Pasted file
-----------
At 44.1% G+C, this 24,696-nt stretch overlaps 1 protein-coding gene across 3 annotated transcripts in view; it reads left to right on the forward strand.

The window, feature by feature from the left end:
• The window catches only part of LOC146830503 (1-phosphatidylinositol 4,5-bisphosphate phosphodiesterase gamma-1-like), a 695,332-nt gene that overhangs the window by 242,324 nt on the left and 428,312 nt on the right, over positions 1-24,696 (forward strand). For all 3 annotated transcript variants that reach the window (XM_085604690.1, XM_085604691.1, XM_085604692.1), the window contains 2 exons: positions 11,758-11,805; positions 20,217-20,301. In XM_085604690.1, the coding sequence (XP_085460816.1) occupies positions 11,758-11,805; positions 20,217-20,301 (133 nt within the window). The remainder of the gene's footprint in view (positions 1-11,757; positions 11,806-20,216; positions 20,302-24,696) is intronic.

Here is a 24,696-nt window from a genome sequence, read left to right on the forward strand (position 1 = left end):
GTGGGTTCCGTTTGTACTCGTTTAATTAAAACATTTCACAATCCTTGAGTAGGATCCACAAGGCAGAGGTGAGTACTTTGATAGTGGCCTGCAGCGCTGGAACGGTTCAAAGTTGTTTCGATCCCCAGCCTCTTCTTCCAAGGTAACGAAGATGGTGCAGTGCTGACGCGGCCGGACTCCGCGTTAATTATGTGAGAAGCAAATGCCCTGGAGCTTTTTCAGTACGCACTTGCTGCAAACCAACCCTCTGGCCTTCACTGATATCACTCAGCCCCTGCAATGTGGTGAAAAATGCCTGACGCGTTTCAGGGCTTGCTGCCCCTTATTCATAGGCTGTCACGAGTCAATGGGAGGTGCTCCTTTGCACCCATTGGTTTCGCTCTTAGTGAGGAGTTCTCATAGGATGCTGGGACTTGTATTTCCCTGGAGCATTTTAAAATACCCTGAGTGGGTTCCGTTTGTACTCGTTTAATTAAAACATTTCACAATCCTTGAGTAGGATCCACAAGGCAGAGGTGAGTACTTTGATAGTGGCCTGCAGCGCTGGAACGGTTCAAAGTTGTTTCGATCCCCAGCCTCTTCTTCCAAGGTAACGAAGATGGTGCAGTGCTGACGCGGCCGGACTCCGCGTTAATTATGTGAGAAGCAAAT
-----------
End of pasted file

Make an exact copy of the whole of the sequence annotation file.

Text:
At 44.1% G+C, this 24,696-nt stretch overlaps 1 protein-coding gene across 3 annotated transcripts in view; it reads left to right on the forward strand.

The window, feature by feature from the left end:
• The window catches only part of LOC146830503 (1-phosphatidylinositol 4,5-bisphosphate phosphodiesterase gamma-1-like), a 695,332-nt gene that overhangs the window by 242,324 nt on the left and 428,312 nt on the right, over positions 1-24,696 (forward strand). For all 3 annotated transcript variants that reach the window (XM_085604690.1, XM_085604691.1, XM_085604692.1), the window contains 2 exons: positions 11,758-11,805; positions 20,217-20,301. In XM_085604690.1, the coding sequence (XP_085460816.1) occupies positions 11,758-11,805; positions 20,217-20,301 (133 nt within the window). The remainder of the gene's footprint in view (positions 1-11,757; positions 11,806-20,216; positions 20,302-24,696) is intronic.

Here is a 24,696-nt window from a genome sequence, read left to right on the forward strand (position 1 = left end):
GTGGGTTCCGTTTGTACTCGTTTAATTAAAACATTTCACAATCCTTGAGTAGGATCCACAAGGCAGAGGTGAGTACTTTGATAGTGGCCTGCAGCGCTGGAACGGTTCAAAGTTGTTTCGATCCCCAGCCTCTTCTTCCAAGGTAACGAAGATGGTGCAGTGCTGACGCGGCCGGACTCCGCGTTAATTATGTGAGAAGCAAATGCCCTGGAGCTTTTTCAGTACGCACTTGCTGCAAACCAACCCTCTGGCCTTCACTGATATCACTCAGCCCCTGCAATGTGGTGAAAAATGCCTGACGCGTTTCAGGGCTTGCTGCCCCTTATTCATAGGCTGTCACGAGTCAATGGGAGGTGCTCCTTTGCACCCATTGGTTTCGCTCTTAGTGAGGAGTTCTCATAGGATGCTGGGACTTGTATTTCCCTGGAGCATTTTAAAATACCCTGAGTGGGTTCCGTTTGTACTCGTTTAATTAAAACATTTCACAATCCTTGAGTAGGATCCACAAGGCAGAGGTGAGTACTTTGATAGTGGCCTGCAGCGCTGGAACGGTTCAAAGTTGTTTCGATCCCCAGCCTCTTCTTCCAAGGTAACGAAGATGGTGCAGTGCTGACGCGGCCGGACTCCGCGTTAATTATGTGAGAAGCAAAT